GDDR6 Slated for Next-Gen nVidia GPUs, Mass Production in 3 Months

By Published March 28, 2018 at 12:34 am
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At GTC 2018, we learned that SK Hynix’s GDDR6 memory is bound for mass production in 3 months, and will be featured on several upcoming nVidia products. Some of these include autonomous vehicle components, but we also learned that we should expect GDDR6 on most, if not all, of nVidia’s upcoming gaming architecture cards.

Given a mass production timeline of June-July for GDDR6 from SK Hynix, assuming Hynix is a launch-day memory provider, we can expect next-generation GPUs to become available after this timeframe. There still needs to be enough time to mount the memory to the boards, after all. We don’t have a hard date for when the next-generation GPU lineup will ship, but from this information, we can assume it’s at least 3 months away -- possibly more. Basically, what we know is that, assuming Hynix is a launch vendor, new GPUs are nebulously >3 months away.

 

Also of interest, we learned that GDDR6 will be about 20% more expensive in manufacturer cost than GDDR5 at launch. That cost will obviously be passed on from board vendors to consumers. GDDR6 should come down to +15% and +10% over time, as mass production ramps and overtakes GDDR5 production lines in the factories.

sk hynix gddr6 2

This is all assuming that our contact at the show provided us accurate information, granted. We presently have no reason to doubt the information we were provided. Straight from the source, Hynix enters MP on GDDR6 within 3 months. GDDR6 will also be on future nVidia GPUs. The big question is when those come – we’d peg it as July or later, right now. 2H18, hopefully. This enters territory of speculation and is not as informed as other information in this post, but the RTX Volta support addition to Unreal Engine 4.20, due in July, plus MP of GDDR6 in June-July, we think indicates ramp-up for a GPU launch sometime thereafter. NVidia has previously launched GPUs toward the end of summer.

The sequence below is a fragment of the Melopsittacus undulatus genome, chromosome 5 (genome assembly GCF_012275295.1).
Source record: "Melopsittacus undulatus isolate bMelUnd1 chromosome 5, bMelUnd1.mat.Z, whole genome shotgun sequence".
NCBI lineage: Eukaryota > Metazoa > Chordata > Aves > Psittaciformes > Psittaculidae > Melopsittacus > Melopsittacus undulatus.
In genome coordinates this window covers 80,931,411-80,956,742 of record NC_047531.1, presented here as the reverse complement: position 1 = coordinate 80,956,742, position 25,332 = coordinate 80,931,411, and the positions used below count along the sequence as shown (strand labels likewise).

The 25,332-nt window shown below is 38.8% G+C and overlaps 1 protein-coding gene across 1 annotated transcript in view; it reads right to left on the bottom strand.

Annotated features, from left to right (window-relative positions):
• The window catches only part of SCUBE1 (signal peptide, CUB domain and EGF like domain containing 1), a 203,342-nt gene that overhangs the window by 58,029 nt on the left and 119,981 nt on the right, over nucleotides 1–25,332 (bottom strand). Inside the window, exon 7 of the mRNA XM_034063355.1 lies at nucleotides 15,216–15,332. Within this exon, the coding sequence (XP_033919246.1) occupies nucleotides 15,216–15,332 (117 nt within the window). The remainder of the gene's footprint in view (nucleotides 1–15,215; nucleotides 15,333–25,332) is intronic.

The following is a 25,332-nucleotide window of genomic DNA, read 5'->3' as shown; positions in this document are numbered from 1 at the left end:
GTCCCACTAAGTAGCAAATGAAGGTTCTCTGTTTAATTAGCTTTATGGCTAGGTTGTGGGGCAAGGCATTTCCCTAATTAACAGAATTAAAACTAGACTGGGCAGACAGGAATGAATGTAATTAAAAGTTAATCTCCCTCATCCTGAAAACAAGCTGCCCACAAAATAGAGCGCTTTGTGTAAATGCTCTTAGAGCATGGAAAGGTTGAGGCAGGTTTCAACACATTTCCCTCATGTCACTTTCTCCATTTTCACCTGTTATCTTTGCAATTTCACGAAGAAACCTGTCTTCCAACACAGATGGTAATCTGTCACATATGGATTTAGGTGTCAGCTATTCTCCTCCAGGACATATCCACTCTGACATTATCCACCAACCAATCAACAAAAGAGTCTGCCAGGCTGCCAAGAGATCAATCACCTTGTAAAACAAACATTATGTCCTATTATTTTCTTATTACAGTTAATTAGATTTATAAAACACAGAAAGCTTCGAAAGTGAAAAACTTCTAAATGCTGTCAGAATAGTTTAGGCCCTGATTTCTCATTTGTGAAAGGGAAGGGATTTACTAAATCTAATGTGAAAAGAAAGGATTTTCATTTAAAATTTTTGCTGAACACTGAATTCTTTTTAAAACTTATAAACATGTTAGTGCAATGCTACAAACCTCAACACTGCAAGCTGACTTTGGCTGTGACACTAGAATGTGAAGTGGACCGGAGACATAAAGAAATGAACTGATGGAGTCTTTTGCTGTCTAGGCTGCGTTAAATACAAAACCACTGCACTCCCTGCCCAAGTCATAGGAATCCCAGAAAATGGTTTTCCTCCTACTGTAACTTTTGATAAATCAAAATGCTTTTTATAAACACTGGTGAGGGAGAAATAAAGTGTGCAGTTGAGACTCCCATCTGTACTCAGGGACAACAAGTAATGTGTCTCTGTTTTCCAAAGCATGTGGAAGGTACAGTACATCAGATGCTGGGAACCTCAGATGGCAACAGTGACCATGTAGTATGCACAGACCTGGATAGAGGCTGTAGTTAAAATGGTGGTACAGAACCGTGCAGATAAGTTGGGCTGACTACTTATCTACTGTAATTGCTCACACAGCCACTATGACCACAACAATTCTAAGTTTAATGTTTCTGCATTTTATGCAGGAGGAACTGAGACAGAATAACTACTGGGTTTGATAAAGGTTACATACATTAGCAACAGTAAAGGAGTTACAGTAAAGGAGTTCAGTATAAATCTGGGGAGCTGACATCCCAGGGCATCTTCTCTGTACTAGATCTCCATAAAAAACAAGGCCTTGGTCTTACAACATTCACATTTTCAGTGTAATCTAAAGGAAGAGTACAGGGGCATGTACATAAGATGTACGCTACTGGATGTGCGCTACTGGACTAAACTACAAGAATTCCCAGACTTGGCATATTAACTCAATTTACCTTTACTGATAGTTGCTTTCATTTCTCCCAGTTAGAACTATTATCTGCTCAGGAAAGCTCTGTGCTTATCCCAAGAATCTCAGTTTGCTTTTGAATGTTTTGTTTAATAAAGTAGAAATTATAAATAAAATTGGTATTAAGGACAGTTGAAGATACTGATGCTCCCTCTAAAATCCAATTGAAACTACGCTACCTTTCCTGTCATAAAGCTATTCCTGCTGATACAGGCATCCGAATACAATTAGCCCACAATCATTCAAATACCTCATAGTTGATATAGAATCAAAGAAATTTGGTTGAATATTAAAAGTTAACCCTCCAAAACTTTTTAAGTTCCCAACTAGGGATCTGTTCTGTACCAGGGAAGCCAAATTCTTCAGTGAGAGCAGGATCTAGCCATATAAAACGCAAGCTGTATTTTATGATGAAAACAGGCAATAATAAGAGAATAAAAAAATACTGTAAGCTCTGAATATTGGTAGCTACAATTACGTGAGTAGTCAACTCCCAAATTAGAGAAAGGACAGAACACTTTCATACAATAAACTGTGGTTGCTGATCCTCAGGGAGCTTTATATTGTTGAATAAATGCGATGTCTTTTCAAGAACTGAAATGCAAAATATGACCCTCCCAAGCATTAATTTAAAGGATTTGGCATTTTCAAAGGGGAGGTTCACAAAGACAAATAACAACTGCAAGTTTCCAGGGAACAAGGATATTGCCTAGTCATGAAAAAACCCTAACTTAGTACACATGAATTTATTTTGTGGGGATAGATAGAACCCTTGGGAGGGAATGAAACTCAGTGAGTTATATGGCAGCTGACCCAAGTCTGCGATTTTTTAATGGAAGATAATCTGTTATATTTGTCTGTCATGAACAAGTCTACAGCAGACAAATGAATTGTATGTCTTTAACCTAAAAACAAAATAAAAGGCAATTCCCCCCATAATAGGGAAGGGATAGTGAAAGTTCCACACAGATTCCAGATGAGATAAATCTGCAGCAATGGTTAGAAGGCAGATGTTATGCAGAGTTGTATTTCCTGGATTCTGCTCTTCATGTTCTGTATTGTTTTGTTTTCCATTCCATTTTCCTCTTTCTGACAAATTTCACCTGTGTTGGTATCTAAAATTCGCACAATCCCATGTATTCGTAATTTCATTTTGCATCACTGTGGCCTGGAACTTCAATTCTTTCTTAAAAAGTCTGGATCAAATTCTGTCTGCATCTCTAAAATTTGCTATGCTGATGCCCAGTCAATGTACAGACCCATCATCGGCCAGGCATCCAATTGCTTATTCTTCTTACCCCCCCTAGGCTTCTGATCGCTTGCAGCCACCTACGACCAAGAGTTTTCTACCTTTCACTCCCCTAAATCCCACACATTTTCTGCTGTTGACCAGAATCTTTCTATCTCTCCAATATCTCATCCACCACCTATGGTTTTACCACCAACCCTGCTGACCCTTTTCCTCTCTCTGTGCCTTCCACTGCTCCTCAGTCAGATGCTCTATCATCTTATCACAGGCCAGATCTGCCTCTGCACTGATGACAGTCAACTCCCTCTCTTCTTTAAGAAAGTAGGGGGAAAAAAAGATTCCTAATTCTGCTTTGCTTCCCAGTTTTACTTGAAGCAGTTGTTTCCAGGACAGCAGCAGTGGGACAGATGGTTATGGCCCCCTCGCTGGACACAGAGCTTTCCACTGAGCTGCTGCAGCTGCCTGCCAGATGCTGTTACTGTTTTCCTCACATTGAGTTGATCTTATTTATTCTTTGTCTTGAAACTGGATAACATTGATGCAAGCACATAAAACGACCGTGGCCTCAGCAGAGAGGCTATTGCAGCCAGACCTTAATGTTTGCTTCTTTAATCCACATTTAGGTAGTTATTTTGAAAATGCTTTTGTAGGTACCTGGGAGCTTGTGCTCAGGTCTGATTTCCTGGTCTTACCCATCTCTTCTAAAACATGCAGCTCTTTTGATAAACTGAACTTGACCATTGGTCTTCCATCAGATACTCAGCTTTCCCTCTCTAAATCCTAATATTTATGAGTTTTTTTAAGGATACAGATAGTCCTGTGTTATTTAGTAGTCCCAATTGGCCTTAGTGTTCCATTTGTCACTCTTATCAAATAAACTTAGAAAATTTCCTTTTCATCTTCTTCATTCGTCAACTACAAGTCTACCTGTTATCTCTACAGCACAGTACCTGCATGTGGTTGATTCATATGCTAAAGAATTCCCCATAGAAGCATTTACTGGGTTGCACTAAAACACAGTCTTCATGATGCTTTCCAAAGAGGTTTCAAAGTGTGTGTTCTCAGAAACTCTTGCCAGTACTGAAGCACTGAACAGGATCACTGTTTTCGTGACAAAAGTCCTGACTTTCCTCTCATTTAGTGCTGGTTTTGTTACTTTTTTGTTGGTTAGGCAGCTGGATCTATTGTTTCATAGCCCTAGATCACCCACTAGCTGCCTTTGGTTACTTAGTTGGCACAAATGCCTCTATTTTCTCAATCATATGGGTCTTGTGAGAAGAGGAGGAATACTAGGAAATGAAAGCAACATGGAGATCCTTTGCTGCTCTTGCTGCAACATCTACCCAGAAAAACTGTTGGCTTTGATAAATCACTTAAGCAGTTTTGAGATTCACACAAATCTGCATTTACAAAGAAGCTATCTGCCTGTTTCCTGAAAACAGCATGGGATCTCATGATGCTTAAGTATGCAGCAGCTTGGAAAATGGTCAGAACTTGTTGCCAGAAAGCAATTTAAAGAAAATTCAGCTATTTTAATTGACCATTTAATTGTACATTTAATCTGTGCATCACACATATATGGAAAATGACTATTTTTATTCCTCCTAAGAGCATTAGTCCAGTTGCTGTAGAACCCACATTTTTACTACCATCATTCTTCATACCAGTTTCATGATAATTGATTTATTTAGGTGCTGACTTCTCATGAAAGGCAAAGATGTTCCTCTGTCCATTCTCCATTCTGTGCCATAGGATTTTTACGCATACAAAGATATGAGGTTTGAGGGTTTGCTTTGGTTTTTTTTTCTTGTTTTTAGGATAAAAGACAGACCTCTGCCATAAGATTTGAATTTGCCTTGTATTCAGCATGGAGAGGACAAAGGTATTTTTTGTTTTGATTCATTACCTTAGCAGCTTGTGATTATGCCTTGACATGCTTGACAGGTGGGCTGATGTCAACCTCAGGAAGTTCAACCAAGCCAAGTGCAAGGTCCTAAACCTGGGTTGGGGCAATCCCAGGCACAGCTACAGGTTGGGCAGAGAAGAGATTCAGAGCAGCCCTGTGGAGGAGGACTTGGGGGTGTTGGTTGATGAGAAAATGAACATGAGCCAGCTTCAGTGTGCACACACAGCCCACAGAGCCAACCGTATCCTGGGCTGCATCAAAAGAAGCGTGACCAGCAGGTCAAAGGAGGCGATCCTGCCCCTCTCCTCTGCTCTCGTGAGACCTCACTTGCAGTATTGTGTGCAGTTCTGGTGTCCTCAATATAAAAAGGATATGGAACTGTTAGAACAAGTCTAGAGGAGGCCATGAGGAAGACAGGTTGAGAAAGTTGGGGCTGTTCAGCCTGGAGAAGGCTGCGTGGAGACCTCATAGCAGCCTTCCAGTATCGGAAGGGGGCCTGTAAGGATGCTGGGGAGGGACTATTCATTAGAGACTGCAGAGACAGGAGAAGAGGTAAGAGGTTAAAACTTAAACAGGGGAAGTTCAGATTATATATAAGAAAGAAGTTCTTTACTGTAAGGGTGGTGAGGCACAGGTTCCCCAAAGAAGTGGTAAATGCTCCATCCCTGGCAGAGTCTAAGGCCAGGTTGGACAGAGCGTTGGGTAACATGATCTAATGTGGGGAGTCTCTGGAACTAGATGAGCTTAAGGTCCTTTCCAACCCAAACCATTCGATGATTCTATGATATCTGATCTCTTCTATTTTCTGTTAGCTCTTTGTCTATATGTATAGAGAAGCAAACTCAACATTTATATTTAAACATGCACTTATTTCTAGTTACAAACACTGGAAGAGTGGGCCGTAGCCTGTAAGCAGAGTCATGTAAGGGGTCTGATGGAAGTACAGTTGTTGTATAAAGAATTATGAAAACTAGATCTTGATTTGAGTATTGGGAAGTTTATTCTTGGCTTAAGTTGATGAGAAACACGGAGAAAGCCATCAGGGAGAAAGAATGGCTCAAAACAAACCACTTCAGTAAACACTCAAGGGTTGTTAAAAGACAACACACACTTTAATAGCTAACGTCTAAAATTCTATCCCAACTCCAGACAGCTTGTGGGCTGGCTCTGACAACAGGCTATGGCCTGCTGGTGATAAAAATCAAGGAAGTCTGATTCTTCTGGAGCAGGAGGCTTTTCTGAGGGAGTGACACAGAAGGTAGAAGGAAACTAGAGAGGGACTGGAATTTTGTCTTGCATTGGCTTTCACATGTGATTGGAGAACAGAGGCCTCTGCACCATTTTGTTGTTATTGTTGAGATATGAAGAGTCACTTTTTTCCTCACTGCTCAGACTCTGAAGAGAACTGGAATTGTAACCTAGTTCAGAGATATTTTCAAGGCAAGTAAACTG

As for other specifications, Hynix’s GDDR6 will run a 180 ball-grid array from GDDR5’s 170 BGA, enabling greater throughput from the extra pins. Hynix’s GDDR6 will operate upwards of 16Gb/s and ship in 8Gb and 16Gb densities, up from 8Gb densities only on GDDR5. Hynix’s GDDR6 should pull 1.35V and operate at lower power consumption targets, but we don’t have exact numbers right now.

That’s what we’ve got for now. Note that these are facts gathered by GamersNexus at GTC 2018.

Editorial: Steve Burke
Video: Andrew Coleman

Last modified on March 28, 2018 at 12:34 am
Steve Burke

Steve started GamersNexus back when it was just a cool name, and now it's grown into an expansive website with an overwhelming amount of features. He recalls his first difficult decision with GN's direction: "I didn't know whether or not I wanted 'Gamers' to have a possessive apostrophe -- I mean, grammatically it should, but I didn't like it in the name. It was ugly. I also had people who were typing apostrophes into the address bar - sigh. It made sense to just leave it as 'Gamers.'"

First world problems, Steve. First world problems.

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